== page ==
A system that is always noisy will suffer from bad fans, too many fans, or both. Check out what’s on your desktop. Do you only see one or two fans? Then they are probably cheap or old and make more noise than they should.
We have good news and bad news. The bad news is that those fans have to be replaced. The good news is fans are cheap! Mostly. Most users will want to look for fans that offer an adjustable speed selector, or fans that support fan speed modulation through a program like SpeedFan.Fans, for example, are the best PC fans we’ve found, and they’re about $ 15 each.
Here’s another trick: big fans are quieter than small fans. That may seem strange, but it is true. The air flow is based on the size and speed of the fan. A large fan does not have to work as hard as a small one to move the same volume of air, and the fan speed is the main generator of fan noise. Ideally, you want to use the largest, slowest fans that fit in your case.
Hence, too many fans can be a problem. The goal is to get as much air flowing through your PC as possible, so adding more fans will not only make your PC louder, but it may also have little to no impact on your computer’s airflow. Airflow is a complex topic, and one that is still debated among PC enthusiasts. However, most would agree that it is best to have a single channel of air flowing through your computer. For example, fans on the front of your case will draw in air, while a fan on the back will remove the air.
In such a situation, a fan on the top of your case that draws in air would make your PC louder without doing much to keep it cooler. This all depends heavily on your housing and components, but in most cases you don’t need a fan on every available mount.
Remove the fans completely
If you have too many fans, delete a few! Start with fans on the side or top of the case, then move to the intake fans on the front, and finally move to the exhaust fans on the back. Make sure to leave at least one inlet fan and one outlet fan.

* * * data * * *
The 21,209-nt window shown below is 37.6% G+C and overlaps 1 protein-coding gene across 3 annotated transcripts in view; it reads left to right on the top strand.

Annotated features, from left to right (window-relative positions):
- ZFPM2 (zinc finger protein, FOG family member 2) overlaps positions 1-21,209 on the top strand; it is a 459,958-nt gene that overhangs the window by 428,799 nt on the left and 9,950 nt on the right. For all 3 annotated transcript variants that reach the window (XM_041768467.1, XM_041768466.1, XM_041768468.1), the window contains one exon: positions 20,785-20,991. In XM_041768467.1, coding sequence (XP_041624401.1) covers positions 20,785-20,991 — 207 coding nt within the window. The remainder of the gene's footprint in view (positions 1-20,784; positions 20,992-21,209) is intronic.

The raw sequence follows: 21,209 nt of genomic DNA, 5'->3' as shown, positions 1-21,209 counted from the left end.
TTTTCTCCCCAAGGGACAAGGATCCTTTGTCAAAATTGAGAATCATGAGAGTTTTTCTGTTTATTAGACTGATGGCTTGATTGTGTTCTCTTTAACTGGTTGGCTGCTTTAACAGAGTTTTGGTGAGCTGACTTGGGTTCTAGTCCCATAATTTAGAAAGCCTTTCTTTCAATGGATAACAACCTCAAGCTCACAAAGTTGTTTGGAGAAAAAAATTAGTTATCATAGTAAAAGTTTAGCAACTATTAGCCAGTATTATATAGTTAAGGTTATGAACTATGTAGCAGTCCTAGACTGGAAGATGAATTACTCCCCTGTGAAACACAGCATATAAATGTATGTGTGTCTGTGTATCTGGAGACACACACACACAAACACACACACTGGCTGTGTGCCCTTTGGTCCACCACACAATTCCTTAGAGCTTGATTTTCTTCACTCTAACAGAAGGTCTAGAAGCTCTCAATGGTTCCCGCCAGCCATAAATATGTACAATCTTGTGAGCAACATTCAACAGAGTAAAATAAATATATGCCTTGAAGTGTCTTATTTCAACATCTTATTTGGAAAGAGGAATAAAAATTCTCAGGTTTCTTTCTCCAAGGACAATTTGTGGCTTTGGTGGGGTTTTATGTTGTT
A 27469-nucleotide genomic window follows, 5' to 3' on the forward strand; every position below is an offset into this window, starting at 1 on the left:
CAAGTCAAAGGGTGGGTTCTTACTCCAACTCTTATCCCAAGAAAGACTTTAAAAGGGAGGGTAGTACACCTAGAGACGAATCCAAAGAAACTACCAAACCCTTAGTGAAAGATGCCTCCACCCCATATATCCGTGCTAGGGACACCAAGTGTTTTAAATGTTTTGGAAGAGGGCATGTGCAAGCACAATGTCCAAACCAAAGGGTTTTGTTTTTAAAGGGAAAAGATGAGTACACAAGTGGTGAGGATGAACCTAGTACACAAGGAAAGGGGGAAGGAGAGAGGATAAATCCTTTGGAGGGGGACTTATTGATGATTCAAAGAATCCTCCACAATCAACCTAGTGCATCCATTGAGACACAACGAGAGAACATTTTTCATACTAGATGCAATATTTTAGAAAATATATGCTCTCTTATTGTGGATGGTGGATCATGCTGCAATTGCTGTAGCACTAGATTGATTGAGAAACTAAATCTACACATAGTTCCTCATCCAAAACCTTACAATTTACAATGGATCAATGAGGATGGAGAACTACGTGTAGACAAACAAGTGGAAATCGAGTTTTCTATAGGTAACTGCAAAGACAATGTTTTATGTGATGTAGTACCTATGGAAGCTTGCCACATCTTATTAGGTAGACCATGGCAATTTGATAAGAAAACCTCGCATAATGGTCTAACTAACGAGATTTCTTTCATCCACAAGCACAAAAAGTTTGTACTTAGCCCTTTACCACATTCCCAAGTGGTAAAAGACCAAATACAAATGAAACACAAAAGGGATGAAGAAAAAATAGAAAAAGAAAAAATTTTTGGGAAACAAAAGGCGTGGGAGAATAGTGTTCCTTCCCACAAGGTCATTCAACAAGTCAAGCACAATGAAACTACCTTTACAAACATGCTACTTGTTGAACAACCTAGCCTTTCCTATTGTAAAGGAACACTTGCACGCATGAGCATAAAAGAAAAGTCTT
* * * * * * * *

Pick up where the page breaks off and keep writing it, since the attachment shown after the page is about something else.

If new fans are installed or extras removed, you want to see how the computer’s cooling is performing. SpeedFan can report temperatures as well as PC Wizard, Real Temp and HWMonitor. The processor should not run higher than 50 degrees Celsius and remain below 70 degrees Celsius under load. If you have a graphics card, you should keep an eye on that too. It should idle below 60 degrees Celsius and stay below 95 degrees C under load.
Add fan controls or adjust the curve
By adjusting your fans to run slower or only when your PC is hard at work, you can really lower the noise level. For the fans of your CPU and case, you can dig into your PC’s BIOS and adjust the fan settings to achieve higher temperatures or lower noise levels. This can include enabling a smart fan mode that automatically adjusts fan speeds based on the CPU and overall system temperatures. You may be able to adjust this curve by manually setting specific fan speeds for specific temperatures.
For GPUs, you can use third-party software such as EVGA’s Precision X1 or MSI’s Afterburner to adjust the GPU fan curve, although AMD and Nvidia also have their own options built into their drivers.